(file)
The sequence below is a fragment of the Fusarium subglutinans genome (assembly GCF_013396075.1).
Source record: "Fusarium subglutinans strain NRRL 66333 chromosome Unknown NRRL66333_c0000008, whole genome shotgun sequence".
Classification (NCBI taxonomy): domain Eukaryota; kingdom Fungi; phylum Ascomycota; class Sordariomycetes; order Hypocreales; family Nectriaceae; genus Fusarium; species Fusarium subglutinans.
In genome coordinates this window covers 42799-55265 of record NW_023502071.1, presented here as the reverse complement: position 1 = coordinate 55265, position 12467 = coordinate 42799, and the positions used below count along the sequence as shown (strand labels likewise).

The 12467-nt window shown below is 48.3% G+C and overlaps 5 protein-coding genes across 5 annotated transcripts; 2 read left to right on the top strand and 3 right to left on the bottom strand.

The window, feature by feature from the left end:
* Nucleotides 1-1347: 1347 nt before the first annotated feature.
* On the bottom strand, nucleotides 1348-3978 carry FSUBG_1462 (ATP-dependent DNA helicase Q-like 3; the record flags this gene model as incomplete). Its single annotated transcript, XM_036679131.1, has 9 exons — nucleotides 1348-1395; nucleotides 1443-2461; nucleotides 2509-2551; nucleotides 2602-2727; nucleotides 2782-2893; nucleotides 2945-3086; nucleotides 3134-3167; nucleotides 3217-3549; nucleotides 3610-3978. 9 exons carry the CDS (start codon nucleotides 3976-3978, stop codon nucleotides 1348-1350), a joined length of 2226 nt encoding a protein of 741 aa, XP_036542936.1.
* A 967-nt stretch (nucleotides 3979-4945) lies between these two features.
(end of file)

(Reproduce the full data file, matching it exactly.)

The sequence below is a fragment of the Fusarium subglutinans genome (assembly GCF_013396075.1).
Source record: "Fusarium subglutinans strain NRRL 66333 chromosome Unknown NRRL66333_c0000008, whole genome shotgun sequence".
Classification (NCBI taxonomy): domain Eukaryota; kingdom Fungi; phylum Ascomycota; class Sordariomycetes; order Hypocreales; family Nectriaceae; genus Fusarium; species Fusarium subglutinans.
In genome coordinates this window covers 42799-55265 of record NW_023502071.1, presented here as the reverse complement: position 1 = coordinate 55265, position 12467 = coordinate 42799, and the positions used below count along the sequence as shown (strand labels likewise).

The 12467-nt window shown below is 48.3% G+C and overlaps 5 protein-coding genes across 5 annotated transcripts; 2 read left to right on the top strand and 3 right to left on the bottom strand.

The window, feature by feature from the left end:
* Nucleotides 1-1347: 1347 nt before the first annotated feature.
* On the bottom strand, nucleotides 1348-3978 carry FSUBG_1462 (ATP-dependent DNA helicase Q-like 3; the record flags this gene model as incomplete). Its single annotated transcript, XM_036679131.1, has 9 exons — nucleotides 1348-1395; nucleotides 1443-2461; nucleotides 2509-2551; nucleotides 2602-2727; nucleotides 2782-2893; nucleotides 2945-3086; nucleotides 3134-3167; nucleotides 3217-3549; nucleotides 3610-3978. 9 exons carry the CDS (start codon nucleotides 3976-3978, stop codon nucleotides 1348-1350), a joined length of 2226 nt encoding a protein of 741 aa, XP_036542936.1.
* A 967-nt stretch (nucleotides 3979-4945) lies between these two features.